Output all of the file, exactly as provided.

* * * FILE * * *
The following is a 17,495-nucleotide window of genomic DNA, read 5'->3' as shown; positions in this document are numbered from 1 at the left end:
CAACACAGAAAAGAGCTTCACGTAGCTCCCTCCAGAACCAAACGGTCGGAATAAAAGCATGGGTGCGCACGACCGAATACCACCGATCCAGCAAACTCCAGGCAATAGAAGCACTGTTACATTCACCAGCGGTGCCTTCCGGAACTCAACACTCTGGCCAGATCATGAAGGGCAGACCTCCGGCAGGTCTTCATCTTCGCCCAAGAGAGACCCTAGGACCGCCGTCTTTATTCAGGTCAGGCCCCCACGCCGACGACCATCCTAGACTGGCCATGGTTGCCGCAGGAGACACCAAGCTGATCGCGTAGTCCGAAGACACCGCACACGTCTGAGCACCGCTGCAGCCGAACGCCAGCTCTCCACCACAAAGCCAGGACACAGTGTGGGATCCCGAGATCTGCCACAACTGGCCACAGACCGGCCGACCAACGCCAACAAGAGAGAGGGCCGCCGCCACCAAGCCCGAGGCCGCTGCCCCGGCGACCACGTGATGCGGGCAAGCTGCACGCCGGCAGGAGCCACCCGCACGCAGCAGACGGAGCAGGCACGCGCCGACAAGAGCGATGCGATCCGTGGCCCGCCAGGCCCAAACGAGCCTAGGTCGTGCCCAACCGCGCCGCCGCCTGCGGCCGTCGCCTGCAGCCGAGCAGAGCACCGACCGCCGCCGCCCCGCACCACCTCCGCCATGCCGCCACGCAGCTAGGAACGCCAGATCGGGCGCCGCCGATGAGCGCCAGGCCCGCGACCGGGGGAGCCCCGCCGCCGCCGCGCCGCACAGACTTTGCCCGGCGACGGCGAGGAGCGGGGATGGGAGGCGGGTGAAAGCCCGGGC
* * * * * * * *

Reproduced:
The following is a 17,495-nucleotide window of genomic DNA, read 5'->3' as shown; positions in this document are numbered from 1 at the left end:
CAACACAGAAAAGAGCTTCACGTAGCTCCCTCCAGAACCAAACGGTCGGAATAAAAGCATGGGTGCGCACGACCGAATACCACCGATCCAGCAAACTCCAGGCAATAGAAGCACTGTTACATTCACCAGCGGTGCCTTCCGGAACTCAACACTCTGGCCAGATCATGAAGGGCAGACCTCCGGCAGGTCTTCATCTTCGCCCAAGAGAGACCCTAGGACCGCCGTCTTTATTCAGGTCAGGCCCCCACGCCGACGACCATCCTAGACTGGCCATGGTTGCCGCAGGAGACACCAAGCTGATCGCGTAGTCCGAAGACACCGCACACGTCTGAGCACCGCTGCAGCCGAACGCCAGCTCTCCACCACAAAGCCAGGACACAGTGTGGGATCCCGAGATCTGCCACAACTGGCCACAGACCGGCCGACCAACGCCAACAAGAGAGAGGGCCGCCGCCACCAAGCCCGAGGCCGCTGCCCCGGCGACCACGTGATGCGGGCAAGCTGCACGCCGGCAGGAGCCACCCGCACGCAGCAGACGGAGCAGGCACGCGCCGACAAGAGCGATGCGATCCGTGGCCCGCCAGGCCCAAACGAGCCTAGGTCGTGCCCAACCGCGCCGCCGCCTGCGGCCGTCGCCTGCAGCCGAGCAGAGCACCGACCGCCGCCGCCCCGCACCACCTCCGCCATGCCGCCACGCAGCTAGGAACGCCAGATCGGGCGCCGCCGATGAGCGCCAGGCCCGCGACCGGGGGAGCCCCGCCGCCGCCGCGCCGCACAGACTTTGCCCGGCGACGGCGAGGAGCGGGGATGGGAGGCGGGTGAAAGCCCGGGC